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HomeArticlesTony BinghamWhat is Adjudication?

What is Adjudication?

Let's have a re-cap. Back in March, I told you about 12 year old Adjudication. In April and May, I had a look at watching for disputes and getting an adjudication underway. In June, we also looked at different ways of getting the right adjudicator for your adjudication. This month: it's all about what an adjudication really is.

"The intention of Parliament... was to provide a speedy mechanism for settling disputes on a provisional interim basis... the (28 day) timetable is very tight... and likely to result in injustice... Parliament is taken to know all this. Parliament hasn't abolished arbitration or litigation of construction disputes. It has merely introduced an intervening provisional stage in the dispute resolution process" So said Mr Justice Dyson in the first ever case to come to the High Court asking "What is Adjudication?"... that was in 1999.

Since then the Court at all levels approve what Lord Ackner said when the proposed legislation was in the House of Lords: "this Adjudication process comes under the rubric of ‘Pay now, argue later'..."

In 2005, the Court of Appeal in Carillion v. Devonport said: "The task of the adjudicator is not to act as arbitrator or Judge. The time constraints within which he is expected to operate are proof of that. The task of the adjudicator is to find an interim solution, which meets the need of the case. The Statutory scheme provides a means of meeting the legitimate cash-flow requirements of contractors and their subcontractors, the need to have the "right" answer has been subordinated to the need to have an answer quickly".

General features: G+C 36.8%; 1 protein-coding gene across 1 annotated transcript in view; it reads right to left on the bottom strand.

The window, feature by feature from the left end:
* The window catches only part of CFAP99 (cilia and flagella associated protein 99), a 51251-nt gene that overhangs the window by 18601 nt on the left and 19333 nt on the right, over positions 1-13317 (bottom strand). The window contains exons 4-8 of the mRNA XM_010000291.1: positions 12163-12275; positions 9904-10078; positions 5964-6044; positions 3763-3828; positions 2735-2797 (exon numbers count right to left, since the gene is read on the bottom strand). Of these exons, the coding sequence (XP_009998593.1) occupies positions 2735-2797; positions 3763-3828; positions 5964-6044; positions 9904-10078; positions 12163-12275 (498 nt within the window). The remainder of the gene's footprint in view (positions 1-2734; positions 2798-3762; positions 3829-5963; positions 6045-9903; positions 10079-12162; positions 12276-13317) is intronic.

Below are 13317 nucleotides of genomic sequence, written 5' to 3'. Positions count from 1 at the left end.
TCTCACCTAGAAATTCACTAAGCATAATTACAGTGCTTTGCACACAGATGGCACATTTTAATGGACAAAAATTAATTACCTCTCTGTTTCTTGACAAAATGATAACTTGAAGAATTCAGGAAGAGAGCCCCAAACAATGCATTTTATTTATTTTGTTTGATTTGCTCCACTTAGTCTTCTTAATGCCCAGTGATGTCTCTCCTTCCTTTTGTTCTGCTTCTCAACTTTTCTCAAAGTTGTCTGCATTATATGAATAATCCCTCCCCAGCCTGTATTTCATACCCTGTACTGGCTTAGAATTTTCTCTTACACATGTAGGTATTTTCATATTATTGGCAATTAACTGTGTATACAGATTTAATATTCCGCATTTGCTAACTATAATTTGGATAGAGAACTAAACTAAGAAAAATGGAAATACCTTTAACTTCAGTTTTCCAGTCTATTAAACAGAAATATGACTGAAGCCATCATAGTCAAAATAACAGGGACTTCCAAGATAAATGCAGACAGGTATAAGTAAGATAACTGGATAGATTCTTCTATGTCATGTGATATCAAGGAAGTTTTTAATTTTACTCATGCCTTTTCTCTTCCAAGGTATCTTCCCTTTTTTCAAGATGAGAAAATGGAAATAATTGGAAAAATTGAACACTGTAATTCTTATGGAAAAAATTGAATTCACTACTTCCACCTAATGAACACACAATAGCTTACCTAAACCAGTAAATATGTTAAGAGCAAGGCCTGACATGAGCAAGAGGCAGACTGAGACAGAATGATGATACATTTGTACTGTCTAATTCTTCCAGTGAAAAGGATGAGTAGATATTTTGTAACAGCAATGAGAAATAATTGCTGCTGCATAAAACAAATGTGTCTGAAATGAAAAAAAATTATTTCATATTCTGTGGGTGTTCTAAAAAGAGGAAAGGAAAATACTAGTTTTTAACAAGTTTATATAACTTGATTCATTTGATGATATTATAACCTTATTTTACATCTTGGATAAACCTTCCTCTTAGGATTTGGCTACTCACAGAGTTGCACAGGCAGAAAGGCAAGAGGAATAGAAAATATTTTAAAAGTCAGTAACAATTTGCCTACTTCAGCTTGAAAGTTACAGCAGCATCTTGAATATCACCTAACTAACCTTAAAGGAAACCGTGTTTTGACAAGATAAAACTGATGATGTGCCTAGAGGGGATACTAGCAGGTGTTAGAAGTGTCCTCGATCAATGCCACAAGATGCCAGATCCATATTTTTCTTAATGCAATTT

Perhaps it is useful to characterise Adjudication as a dispute management system but not a dispute resolution system. Adjudication is a temporary binding answer only. Moreover, the Courts appear satisfied if the Adjudicator asks (merely), "Whether ‘A' should pay ‘B' now and argue later?" That is quite a different test than ‘A' having to prove its case, and prove issues and sub-issues. So, a lawful question for the adjudicator to ask himself is whether, (given the idea is to argue later), the money in question should or should not be paid over until later argued or compromised? Put another way the adjudicator need only be satisfied as to who should have the benefit of the monies until properly argued. It is a light probe about the quarrels rather than a deep dig.

But, and this is important, in practice the parties "fight" the case in adjudication as though it was super fast arbitration or litigation. Lawyers are brought up on litigation. They argue rights and remedies, law and evidence, hardly surprising when the 28-day timetable is left behind. The Adjudicator has to be super fast too... to decide rights on all and every issue. We become a tribunal. But the Courts remind us that they see it as "Pay now, argue later", an interim question about the money and which way it ought go.

"What is Adjudication?" A light probe about who holds the money until a deep dig. Except in practice.

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